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Moment of history

Mike Genet
mike.genet@examiner.net
Examiner journalist Sue Gentry was among the media crowd listening to President Truman's announcement of the Japanese surrender on Aug. 14, 1945. Gentry had been visiting relatives on a planned vacation and took up Bess Truman's standing offer to be at the White House that day.

In the Oval Office in the late afternoon hours of Aug. 14, 1945, amid a horde of reporters and photographers from the wire services and many of the nation’s largest dailies waiting for President Truman to announce the Japanese surrender, The Independence Examiner happened to have first-hand representation.

Sue Gentry, the longtime Examiner journalist who had been promoted to city editor during World War II, provided local readers the next day – 75 years ago today – with an inside view of the White House atmosphere.

Gentry, who worked at The Examiner for 44 years and then continued with a column for decades more until her death in 2004 at age 99, had been visiting cousins in Washington on a vacation planned two months prior. Certainly, she had not planned to be in the Oval Office for V-J Day. But she had a good rapport with the Trumans, as she started covering the future president in his days as a county judge and then U.S. senator.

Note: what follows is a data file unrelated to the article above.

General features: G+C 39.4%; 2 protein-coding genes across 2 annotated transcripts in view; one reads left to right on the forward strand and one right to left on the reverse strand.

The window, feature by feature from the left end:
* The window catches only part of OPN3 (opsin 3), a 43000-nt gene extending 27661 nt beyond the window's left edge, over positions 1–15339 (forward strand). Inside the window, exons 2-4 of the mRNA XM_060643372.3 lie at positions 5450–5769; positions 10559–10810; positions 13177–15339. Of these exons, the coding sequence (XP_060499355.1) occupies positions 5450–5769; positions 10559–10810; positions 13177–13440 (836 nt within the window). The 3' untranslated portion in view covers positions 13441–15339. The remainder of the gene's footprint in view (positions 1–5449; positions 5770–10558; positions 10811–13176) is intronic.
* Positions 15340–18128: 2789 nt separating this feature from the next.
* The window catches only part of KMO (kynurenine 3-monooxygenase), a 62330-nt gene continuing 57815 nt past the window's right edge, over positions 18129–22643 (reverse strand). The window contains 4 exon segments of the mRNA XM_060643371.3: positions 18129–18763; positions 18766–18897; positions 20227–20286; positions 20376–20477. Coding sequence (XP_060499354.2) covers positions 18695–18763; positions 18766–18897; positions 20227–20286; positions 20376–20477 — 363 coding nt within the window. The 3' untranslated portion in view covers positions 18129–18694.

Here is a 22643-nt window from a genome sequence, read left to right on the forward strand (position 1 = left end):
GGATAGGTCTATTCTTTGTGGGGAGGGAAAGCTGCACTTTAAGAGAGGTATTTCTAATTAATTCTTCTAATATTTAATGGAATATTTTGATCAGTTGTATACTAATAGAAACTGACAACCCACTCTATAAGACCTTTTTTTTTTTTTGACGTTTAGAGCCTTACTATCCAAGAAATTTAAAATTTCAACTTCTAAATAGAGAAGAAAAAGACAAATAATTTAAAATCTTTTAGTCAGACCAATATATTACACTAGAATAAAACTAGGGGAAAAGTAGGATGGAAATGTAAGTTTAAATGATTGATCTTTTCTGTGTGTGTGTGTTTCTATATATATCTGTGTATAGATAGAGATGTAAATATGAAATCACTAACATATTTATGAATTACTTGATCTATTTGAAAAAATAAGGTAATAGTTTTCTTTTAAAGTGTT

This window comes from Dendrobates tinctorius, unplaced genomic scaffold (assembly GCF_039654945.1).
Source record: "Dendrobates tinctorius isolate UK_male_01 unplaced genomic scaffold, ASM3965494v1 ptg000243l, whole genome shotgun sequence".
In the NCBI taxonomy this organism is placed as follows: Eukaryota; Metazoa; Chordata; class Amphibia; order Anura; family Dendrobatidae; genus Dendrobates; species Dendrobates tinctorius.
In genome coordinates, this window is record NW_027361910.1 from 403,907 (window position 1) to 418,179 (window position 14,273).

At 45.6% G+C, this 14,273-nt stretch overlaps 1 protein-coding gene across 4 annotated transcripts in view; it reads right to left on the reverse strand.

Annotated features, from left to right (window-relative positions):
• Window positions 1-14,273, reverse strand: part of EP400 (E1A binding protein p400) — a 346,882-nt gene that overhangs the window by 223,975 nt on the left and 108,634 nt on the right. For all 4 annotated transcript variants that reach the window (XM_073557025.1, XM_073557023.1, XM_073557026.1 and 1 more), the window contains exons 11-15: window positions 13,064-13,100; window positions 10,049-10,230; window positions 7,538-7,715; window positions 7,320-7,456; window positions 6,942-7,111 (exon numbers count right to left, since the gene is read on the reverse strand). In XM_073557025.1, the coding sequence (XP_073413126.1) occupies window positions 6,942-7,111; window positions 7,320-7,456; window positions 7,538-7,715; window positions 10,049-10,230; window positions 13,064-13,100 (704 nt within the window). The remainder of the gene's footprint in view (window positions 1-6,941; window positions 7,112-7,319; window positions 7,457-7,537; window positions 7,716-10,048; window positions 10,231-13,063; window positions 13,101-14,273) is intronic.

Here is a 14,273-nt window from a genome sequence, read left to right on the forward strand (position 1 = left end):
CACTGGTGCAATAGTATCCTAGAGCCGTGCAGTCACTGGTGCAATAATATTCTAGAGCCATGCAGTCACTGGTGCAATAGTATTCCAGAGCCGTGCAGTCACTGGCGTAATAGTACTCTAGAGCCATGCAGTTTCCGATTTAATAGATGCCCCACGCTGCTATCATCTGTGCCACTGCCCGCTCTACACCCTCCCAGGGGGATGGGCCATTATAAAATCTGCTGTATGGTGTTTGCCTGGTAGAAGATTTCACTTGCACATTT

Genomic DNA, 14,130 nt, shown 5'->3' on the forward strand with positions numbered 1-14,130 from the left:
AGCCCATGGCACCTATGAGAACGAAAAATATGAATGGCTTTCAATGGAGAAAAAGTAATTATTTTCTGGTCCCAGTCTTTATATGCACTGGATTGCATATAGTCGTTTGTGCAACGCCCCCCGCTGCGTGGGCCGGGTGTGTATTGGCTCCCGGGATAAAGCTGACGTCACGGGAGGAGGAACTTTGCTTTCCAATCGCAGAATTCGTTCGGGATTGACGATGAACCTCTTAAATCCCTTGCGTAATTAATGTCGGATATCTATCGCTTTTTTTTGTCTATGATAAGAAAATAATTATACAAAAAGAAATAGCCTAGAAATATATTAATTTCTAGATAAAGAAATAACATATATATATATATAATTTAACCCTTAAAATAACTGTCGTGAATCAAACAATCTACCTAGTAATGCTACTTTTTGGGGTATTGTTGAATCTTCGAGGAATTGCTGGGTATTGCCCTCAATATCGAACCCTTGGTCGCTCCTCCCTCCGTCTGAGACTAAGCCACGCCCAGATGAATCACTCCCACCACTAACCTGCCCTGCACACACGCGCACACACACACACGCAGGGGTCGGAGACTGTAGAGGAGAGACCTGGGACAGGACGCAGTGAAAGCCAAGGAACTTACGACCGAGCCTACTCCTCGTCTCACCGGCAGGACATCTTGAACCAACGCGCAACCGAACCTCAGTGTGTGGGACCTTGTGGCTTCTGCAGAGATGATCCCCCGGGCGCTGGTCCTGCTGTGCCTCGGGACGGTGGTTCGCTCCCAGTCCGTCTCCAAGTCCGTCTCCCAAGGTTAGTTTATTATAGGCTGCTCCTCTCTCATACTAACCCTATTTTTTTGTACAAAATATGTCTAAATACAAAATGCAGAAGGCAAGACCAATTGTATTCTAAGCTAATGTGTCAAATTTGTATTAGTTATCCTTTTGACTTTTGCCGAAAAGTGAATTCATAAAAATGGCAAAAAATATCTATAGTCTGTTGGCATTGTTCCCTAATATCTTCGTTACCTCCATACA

The morning of Aug. 14, Gentry wrote, “As we listened to the radio every hour we decided that this must surely be the day.” Knowing that Bess Truman had made her a standing offer to visit if she ever happened to be in the capital, she dialed the White House and was quickly connected to the first lady, who said she would arrange for Gentry to get a pass.

“She just got to know them by covering them,” Sheila Davis, former executive editor of The Examiner, said in recalling Gentry’s tale. “She was obviously quite proud of the fact she was there, and she very much had a sense of the history being made.”

Gentry wrote a first-person account, describing the scenes and her feelings as her taxi neared the White House, she was fingerprinted to receive her pass, and she saw the waiting media in the press room.

“We sailed past the crowds clamoring for ‘news,’ a vigil which many of them, I am told, had kept since Friday,” she wrote. Inside, in the press room next to Press Secretary Charlie Ross’ office, “Reporters, radio commentators, and cameramen sat, stood, lolled, slept, read, played cards, worked cross word puzzles and did everything to kill time.”